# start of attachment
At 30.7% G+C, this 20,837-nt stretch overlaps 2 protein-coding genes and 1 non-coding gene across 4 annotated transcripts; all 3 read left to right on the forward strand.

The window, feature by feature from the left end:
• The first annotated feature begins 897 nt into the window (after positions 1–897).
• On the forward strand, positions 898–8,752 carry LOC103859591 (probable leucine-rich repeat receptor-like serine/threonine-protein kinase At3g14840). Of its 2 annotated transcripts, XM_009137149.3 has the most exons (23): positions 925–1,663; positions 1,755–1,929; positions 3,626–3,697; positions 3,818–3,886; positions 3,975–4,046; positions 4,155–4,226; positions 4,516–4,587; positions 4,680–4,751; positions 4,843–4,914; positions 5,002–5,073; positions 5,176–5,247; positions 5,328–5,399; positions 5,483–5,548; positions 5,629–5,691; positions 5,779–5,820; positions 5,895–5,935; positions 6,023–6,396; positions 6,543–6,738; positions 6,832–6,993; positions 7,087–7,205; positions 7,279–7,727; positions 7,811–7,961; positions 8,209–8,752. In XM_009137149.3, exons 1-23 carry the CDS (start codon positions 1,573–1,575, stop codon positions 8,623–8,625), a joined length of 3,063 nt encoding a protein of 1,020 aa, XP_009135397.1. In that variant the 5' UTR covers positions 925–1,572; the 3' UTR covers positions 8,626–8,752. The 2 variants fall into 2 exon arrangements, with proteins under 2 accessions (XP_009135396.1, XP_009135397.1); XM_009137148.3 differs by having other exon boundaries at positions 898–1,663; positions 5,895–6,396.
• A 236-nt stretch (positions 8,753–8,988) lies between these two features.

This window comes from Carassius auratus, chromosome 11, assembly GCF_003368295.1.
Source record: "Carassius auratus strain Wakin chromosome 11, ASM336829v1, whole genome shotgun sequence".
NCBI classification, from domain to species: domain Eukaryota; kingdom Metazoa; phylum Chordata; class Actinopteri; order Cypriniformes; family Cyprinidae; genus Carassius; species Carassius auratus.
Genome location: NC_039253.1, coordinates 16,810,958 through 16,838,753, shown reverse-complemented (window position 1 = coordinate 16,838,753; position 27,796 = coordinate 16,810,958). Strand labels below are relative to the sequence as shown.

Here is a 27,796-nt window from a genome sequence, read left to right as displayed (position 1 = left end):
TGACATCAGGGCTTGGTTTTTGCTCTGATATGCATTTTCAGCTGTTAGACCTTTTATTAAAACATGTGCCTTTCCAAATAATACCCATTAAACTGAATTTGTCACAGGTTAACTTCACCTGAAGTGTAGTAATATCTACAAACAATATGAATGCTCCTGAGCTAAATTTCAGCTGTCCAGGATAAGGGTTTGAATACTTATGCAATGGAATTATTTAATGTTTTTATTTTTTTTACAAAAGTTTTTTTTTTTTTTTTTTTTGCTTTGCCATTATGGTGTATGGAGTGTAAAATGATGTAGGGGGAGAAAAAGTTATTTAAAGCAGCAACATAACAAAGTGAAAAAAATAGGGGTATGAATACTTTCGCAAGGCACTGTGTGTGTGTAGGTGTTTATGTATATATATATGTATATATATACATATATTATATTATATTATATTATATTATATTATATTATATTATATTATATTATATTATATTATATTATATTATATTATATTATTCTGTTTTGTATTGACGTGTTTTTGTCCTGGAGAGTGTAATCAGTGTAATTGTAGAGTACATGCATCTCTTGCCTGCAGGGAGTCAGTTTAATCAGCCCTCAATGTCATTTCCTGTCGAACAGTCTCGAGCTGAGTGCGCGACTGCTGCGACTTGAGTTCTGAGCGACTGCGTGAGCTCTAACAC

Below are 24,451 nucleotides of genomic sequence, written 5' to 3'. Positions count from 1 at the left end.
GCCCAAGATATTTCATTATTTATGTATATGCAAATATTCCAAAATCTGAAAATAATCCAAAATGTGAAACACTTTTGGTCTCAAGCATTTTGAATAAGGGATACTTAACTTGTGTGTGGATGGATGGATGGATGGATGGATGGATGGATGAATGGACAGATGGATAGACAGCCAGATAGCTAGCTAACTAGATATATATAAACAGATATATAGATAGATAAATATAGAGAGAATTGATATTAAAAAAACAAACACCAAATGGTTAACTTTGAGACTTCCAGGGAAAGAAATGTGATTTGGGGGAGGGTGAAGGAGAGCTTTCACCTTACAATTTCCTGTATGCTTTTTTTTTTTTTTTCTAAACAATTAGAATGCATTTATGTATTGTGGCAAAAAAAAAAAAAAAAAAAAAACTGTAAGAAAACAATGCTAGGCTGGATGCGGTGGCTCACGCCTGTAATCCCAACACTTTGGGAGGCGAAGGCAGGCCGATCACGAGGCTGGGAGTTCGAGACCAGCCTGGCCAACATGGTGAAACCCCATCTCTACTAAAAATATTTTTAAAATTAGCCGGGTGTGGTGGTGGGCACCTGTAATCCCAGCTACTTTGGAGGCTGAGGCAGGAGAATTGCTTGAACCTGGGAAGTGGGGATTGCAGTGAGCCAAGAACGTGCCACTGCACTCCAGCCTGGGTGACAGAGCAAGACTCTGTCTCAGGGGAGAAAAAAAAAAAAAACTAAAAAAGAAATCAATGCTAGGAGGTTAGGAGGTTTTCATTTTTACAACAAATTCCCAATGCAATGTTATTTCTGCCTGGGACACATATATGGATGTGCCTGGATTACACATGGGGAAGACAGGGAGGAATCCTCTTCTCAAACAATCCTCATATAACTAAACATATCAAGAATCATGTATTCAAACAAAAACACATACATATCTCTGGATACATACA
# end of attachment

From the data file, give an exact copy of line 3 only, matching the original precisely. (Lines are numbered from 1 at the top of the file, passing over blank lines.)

• The first annotated feature begins 897 nt into the window (after positions 1–897).